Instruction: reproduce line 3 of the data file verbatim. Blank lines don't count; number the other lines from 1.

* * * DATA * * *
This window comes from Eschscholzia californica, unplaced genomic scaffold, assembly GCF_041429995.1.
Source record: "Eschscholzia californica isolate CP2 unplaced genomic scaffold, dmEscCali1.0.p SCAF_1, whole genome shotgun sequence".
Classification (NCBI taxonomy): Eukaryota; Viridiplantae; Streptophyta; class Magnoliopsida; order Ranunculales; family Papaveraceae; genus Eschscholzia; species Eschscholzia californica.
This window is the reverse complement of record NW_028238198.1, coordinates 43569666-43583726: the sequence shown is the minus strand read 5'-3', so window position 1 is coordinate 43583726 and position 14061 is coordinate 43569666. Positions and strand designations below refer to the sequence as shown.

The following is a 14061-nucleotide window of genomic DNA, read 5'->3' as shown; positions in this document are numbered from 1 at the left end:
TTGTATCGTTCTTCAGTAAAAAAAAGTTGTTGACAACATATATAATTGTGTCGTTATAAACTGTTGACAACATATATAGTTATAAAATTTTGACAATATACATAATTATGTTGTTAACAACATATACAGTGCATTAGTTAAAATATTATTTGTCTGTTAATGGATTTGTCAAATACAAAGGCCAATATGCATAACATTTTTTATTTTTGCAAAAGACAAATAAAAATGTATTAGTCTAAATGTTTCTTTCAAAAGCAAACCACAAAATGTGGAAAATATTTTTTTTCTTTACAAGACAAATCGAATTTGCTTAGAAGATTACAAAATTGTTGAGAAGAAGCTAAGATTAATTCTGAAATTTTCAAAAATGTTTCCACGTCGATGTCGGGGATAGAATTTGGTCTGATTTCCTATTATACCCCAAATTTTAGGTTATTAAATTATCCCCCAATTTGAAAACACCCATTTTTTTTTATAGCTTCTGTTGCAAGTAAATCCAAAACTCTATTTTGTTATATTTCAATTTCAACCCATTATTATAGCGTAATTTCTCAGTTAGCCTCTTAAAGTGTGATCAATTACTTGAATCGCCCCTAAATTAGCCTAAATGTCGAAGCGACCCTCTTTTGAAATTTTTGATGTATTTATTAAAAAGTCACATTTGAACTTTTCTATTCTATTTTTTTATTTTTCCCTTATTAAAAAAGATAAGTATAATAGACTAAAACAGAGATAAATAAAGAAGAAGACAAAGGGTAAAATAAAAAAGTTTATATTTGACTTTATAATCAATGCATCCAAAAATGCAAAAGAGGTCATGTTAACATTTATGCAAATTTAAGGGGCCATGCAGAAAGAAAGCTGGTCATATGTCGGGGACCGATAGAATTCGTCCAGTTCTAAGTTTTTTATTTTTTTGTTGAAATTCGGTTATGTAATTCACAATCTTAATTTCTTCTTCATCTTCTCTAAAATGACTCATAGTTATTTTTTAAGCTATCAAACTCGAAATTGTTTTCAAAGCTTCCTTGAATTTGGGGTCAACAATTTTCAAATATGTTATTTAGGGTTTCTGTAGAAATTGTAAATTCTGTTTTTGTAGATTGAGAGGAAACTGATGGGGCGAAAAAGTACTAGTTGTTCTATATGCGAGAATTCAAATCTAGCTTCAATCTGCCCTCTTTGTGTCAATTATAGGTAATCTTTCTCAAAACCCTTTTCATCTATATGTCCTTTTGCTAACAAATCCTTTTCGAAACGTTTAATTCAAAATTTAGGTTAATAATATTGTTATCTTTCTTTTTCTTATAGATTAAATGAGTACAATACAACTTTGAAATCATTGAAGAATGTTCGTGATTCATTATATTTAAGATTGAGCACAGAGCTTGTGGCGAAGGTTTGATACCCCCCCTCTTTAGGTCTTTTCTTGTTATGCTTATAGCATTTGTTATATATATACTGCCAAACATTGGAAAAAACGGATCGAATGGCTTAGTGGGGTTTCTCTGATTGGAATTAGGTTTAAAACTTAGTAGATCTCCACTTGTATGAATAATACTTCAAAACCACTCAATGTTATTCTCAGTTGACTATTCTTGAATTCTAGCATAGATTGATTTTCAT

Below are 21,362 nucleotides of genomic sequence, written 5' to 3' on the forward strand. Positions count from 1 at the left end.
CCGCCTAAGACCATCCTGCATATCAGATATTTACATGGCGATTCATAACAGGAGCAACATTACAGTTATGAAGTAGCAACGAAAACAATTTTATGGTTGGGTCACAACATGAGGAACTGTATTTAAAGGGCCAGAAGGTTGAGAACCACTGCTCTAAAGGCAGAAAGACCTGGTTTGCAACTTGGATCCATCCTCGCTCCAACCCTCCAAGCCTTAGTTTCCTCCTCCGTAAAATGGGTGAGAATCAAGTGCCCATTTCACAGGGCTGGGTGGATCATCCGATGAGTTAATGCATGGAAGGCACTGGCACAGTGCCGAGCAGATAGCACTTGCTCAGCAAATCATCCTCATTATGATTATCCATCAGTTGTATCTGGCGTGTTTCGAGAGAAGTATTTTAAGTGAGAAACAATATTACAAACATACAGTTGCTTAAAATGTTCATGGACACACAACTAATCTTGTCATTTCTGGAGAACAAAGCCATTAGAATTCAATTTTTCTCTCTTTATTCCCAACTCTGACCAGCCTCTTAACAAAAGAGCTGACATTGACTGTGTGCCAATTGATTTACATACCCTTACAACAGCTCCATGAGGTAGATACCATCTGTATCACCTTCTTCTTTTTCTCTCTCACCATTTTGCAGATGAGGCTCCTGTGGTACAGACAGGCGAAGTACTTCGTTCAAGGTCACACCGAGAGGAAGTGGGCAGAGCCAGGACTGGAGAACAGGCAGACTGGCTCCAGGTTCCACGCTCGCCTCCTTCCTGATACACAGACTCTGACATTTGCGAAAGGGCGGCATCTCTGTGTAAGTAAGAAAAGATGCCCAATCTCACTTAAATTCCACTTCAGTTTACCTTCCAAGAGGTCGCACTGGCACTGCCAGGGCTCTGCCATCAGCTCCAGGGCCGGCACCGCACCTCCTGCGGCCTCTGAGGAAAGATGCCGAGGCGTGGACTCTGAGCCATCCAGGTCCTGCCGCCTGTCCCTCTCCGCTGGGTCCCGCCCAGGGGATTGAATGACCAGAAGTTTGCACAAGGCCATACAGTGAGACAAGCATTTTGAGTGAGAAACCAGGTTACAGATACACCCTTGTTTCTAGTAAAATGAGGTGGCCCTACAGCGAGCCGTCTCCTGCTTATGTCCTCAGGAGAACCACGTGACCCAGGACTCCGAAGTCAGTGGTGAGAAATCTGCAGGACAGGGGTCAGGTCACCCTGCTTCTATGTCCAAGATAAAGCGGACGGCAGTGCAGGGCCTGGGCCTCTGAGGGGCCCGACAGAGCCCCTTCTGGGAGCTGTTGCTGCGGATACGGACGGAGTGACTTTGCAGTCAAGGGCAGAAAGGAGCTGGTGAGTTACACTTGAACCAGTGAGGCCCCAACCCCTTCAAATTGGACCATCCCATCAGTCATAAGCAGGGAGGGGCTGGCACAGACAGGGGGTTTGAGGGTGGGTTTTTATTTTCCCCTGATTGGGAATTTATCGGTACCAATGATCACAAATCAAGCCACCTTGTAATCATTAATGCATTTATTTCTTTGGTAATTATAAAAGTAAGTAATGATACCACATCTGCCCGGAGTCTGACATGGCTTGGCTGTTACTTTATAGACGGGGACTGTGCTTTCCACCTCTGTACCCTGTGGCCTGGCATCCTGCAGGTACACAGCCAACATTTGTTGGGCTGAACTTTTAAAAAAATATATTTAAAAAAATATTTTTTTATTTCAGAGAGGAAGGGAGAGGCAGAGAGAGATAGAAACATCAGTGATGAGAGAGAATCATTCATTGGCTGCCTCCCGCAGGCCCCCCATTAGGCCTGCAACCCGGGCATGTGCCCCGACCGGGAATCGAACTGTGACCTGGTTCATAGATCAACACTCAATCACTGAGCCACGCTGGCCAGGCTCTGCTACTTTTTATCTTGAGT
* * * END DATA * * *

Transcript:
Classification (NCBI taxonomy): Eukaryota; Viridiplantae; Streptophyta; class Magnoliopsida; order Ranunculales; family Papaveraceae; genus Eschscholzia; species Eschscholzia californica.